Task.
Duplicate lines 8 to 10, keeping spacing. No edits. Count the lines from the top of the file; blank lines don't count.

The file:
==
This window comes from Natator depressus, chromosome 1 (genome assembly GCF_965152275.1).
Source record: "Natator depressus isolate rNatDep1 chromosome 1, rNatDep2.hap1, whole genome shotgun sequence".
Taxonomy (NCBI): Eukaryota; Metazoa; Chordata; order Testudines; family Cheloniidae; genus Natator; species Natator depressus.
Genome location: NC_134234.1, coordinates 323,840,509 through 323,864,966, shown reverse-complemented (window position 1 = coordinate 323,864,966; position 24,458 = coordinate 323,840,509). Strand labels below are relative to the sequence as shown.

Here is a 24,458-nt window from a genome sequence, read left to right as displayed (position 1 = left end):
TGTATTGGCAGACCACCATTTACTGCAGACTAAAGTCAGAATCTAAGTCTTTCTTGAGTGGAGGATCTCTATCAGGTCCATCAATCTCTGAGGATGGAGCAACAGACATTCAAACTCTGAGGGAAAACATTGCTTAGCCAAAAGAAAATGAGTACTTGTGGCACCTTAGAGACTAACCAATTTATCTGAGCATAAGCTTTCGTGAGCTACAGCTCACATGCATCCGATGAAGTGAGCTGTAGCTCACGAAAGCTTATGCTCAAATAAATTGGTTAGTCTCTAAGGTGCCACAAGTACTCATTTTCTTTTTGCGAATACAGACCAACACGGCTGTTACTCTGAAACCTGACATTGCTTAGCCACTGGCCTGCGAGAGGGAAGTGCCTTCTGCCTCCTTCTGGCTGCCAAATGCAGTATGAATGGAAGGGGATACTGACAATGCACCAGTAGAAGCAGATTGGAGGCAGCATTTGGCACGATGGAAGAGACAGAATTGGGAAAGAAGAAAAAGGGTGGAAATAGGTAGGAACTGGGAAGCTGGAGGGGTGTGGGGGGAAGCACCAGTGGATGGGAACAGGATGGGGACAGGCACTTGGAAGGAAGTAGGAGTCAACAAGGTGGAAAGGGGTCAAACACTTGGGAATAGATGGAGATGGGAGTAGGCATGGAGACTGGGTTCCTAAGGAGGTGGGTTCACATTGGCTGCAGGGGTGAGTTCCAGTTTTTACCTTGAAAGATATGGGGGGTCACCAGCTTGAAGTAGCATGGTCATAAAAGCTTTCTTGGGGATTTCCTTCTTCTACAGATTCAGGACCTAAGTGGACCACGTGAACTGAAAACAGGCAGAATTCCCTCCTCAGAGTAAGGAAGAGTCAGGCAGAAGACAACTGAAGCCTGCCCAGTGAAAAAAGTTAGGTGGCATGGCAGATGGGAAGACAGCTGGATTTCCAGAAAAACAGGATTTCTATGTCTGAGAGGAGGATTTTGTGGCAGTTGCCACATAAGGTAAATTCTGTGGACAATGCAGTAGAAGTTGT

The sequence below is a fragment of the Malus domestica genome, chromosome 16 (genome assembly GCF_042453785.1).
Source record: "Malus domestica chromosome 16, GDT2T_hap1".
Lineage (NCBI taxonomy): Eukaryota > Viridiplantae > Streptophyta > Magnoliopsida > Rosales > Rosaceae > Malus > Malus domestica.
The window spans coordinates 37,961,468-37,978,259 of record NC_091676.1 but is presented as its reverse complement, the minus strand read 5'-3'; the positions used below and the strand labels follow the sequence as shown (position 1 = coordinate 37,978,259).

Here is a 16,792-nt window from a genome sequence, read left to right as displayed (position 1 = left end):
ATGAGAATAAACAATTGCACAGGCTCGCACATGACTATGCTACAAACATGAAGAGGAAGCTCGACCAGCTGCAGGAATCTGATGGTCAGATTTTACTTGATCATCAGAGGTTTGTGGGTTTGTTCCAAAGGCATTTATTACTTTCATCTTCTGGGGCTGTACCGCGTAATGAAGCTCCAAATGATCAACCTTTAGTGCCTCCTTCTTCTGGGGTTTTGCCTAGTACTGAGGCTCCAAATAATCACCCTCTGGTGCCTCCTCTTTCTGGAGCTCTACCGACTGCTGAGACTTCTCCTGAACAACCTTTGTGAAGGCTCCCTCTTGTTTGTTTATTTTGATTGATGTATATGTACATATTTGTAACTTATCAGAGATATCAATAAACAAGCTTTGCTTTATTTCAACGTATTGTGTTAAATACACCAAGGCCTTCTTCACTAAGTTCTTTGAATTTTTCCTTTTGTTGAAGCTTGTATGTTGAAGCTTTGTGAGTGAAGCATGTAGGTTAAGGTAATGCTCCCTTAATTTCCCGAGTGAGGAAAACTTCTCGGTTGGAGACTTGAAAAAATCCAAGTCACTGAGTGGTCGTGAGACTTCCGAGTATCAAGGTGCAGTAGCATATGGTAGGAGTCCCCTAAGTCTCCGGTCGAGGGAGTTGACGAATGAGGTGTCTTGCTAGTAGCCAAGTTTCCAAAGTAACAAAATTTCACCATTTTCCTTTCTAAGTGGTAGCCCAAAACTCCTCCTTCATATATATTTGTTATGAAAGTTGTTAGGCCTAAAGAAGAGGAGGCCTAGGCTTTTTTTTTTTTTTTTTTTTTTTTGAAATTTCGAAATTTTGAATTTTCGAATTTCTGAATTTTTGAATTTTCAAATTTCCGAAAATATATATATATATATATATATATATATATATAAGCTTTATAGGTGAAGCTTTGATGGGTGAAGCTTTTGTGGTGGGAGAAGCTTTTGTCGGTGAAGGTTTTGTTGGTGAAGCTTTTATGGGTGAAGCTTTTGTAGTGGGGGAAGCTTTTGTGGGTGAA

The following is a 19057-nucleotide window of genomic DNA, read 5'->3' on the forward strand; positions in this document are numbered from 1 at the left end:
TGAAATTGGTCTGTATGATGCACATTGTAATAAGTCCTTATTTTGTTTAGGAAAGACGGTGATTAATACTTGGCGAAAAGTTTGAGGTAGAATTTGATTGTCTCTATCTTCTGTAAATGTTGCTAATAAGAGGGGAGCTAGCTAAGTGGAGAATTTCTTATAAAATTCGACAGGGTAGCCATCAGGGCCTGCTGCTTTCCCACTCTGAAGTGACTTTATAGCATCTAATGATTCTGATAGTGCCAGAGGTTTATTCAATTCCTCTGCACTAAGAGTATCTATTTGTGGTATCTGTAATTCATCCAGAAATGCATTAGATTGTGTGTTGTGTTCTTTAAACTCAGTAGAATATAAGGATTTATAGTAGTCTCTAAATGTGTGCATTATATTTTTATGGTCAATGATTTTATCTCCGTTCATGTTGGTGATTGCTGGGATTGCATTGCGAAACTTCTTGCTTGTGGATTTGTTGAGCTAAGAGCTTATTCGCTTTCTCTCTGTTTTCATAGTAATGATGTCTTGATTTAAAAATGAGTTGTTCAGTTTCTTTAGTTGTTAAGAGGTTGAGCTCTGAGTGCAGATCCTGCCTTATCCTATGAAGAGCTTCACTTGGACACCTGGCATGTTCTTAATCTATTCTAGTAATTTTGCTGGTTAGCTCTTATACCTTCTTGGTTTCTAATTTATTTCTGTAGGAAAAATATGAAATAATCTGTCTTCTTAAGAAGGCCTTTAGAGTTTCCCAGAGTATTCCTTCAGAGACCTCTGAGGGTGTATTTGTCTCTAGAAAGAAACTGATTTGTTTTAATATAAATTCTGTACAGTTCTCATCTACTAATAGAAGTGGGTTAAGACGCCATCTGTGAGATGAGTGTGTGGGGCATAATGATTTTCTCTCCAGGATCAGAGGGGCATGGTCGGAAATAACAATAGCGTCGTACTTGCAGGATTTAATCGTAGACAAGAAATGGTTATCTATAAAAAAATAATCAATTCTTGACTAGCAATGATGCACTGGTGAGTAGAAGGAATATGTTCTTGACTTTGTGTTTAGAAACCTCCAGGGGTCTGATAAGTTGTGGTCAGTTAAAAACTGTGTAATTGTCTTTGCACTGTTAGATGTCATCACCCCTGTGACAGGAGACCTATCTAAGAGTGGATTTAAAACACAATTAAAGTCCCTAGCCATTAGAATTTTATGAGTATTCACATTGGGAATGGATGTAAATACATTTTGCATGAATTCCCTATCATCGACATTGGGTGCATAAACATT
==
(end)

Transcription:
Source record: "Malus domestica chromosome 16, GDT2T_hap1".
Lineage (NCBI taxonomy): Eukaryota > Viridiplantae > Streptophyta > Magnoliopsida > Rosales > Rosaceae > Malus > Malus domestica.
The window spans coordinates 37,961,468-37,978,259 of record NC_091676.1 but is presented as its reverse complement, the minus strand read 5'-3'; the positions used below and the strand labels follow the sequence as shown (position 1 = coordinate 37,978,259).